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In the classic introduction to non-cooperative game theory, the mixed strategy for a player is taught as a distribution over strategy space for the player. The distribution essentially gives us the probabilities (say, discrete strategy set) with which a player should play the strategies in a Nash equilibrium.

However probabilities carry the notion of being frequencies and these essentially mean the long-run fraction of games in which the player should play the strategy. However the setting is a one-shot game and this is a contradiction.

How do we resolve the contradiction when explaining what a mixed strategy is?

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It's not a contradiction to one who takes the propensity interpretation of probability, which sees long-run behavior as the manifestation of single case probabilities. –  Pburg Nov 22 at 20:54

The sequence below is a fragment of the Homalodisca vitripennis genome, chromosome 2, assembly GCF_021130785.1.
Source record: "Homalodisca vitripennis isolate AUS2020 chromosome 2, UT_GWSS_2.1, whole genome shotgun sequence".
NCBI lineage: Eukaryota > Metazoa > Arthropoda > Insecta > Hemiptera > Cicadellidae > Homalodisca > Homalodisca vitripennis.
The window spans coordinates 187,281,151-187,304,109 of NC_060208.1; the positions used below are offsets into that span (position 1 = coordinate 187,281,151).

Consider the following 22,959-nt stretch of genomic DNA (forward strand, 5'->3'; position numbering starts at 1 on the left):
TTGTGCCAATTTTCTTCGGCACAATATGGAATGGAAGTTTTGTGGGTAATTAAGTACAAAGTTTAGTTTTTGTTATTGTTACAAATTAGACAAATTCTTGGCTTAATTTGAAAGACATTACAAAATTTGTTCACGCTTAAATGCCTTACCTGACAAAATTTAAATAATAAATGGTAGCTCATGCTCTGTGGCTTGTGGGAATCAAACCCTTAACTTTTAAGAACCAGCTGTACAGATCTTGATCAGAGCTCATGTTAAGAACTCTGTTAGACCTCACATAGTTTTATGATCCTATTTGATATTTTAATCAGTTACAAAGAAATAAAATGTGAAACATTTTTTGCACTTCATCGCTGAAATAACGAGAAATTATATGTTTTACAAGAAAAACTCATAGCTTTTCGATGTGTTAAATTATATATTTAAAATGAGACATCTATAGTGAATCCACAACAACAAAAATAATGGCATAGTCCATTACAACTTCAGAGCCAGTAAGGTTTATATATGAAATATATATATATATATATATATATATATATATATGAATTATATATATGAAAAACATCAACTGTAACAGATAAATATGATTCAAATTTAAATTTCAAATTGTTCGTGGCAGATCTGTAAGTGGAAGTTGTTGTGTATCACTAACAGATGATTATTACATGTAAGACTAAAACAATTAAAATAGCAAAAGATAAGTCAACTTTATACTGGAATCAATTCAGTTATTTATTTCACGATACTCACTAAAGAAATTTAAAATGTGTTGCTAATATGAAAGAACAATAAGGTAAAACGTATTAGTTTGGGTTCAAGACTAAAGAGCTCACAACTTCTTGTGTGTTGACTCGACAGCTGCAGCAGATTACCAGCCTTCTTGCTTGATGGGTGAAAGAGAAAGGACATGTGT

3 Answers 3

up vote 7 down vote accepted

Ariel Rubinstein tends to be insightful regarding these kinds of questions.

He addresses the interpretation of mixed strategies in section 3 of this paper.

A few possible interpretations aside from deliberate randomization:

  1. Purification: A mixed strategy is a plan of action based on information not specified in the model.
  2. A fictitious long run story.
  3. Population averages, so imagine the player's being pulled from some population distribution where different types play different pure strategies. The population distribution is the mixed strategy distribution.